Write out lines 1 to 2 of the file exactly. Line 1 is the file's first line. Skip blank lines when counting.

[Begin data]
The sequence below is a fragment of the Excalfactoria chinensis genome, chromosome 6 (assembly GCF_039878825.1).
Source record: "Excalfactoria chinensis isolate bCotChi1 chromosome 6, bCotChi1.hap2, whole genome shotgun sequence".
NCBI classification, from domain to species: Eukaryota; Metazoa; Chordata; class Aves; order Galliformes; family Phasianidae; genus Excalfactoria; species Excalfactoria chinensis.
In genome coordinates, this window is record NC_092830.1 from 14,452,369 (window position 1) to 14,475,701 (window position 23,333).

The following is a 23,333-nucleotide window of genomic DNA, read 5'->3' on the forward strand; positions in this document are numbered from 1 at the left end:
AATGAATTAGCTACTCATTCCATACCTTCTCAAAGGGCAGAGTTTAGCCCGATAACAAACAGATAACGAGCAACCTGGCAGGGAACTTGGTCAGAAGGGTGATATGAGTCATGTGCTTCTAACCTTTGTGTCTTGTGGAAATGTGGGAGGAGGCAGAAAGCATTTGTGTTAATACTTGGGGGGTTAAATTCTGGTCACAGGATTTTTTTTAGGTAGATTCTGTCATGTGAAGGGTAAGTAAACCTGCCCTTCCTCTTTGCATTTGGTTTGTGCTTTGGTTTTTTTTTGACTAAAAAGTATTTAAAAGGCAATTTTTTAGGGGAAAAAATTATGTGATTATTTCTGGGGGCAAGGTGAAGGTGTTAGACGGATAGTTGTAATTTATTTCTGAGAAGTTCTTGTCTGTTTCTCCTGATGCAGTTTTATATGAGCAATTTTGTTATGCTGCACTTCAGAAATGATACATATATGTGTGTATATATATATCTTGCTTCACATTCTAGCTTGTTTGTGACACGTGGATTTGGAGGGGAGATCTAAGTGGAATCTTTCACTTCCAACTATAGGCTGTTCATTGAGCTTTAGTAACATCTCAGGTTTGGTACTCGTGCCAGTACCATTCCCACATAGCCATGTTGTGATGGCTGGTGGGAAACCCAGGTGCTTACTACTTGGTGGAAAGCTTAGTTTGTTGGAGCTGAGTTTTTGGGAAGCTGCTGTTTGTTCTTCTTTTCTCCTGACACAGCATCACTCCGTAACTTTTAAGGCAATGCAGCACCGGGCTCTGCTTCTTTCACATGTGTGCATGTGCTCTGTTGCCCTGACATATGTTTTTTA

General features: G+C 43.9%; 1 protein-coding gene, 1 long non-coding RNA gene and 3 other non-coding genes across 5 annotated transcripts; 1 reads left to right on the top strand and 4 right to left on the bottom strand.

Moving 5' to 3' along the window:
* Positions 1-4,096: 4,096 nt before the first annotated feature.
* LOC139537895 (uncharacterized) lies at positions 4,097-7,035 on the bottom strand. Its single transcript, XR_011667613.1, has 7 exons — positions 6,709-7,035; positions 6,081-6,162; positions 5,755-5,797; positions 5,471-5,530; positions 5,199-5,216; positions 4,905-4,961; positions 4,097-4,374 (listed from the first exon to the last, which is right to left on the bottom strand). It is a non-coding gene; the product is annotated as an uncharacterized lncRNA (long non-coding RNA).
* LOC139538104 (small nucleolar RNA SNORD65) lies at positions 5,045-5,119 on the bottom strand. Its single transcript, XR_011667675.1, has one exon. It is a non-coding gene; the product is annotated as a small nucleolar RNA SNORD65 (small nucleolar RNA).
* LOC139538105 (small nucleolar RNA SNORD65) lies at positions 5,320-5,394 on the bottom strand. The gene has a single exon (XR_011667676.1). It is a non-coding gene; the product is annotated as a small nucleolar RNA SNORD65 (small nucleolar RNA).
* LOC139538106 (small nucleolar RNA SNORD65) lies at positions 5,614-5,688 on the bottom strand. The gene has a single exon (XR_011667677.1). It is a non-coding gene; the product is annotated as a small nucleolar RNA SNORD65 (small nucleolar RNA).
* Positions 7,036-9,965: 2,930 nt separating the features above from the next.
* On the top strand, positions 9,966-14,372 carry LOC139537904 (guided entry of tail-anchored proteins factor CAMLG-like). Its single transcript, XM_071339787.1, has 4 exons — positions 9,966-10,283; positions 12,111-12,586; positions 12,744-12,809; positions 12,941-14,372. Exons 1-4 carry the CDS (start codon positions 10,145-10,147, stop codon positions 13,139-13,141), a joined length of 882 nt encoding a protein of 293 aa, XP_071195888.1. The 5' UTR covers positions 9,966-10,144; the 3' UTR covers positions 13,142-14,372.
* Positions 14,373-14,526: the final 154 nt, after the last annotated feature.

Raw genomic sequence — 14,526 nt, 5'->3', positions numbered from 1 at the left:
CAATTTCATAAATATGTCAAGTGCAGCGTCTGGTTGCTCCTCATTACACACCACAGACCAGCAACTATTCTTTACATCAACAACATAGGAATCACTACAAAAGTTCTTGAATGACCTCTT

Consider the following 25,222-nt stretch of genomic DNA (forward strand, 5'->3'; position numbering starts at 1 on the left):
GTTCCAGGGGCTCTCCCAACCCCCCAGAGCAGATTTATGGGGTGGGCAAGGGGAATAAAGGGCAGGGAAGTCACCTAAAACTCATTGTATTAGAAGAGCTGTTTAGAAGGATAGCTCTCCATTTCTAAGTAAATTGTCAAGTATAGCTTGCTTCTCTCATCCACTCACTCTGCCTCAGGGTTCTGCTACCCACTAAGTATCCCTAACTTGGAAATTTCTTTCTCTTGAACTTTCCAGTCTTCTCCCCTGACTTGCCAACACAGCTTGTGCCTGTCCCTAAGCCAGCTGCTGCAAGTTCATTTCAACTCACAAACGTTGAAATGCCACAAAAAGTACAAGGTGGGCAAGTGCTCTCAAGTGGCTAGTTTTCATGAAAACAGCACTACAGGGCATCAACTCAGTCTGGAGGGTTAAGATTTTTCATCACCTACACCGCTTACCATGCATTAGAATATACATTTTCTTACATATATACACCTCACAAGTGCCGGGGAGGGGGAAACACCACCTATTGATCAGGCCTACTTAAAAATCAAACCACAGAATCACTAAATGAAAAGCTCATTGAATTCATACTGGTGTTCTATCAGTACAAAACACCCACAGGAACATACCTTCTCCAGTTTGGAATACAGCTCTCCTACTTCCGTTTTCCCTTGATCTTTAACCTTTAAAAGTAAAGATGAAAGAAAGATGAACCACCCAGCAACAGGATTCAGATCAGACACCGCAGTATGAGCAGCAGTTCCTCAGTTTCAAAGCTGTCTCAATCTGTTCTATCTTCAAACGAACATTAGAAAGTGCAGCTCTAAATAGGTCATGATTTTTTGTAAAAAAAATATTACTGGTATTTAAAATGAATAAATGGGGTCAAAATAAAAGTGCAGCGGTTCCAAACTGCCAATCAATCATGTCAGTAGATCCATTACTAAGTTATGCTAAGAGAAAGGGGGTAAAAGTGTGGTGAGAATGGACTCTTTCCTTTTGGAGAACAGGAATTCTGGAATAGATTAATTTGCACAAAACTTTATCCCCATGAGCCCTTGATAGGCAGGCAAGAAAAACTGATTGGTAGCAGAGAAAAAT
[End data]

The sequence below is a fragment of the Excalfactoria chinensis genome, chromosome 6 (assembly GCF_039878825.1).
Source record: "Excalfactoria chinensis isolate bCotChi1 chromosome 6, bCotChi1.hap2, whole genome shotgun sequence".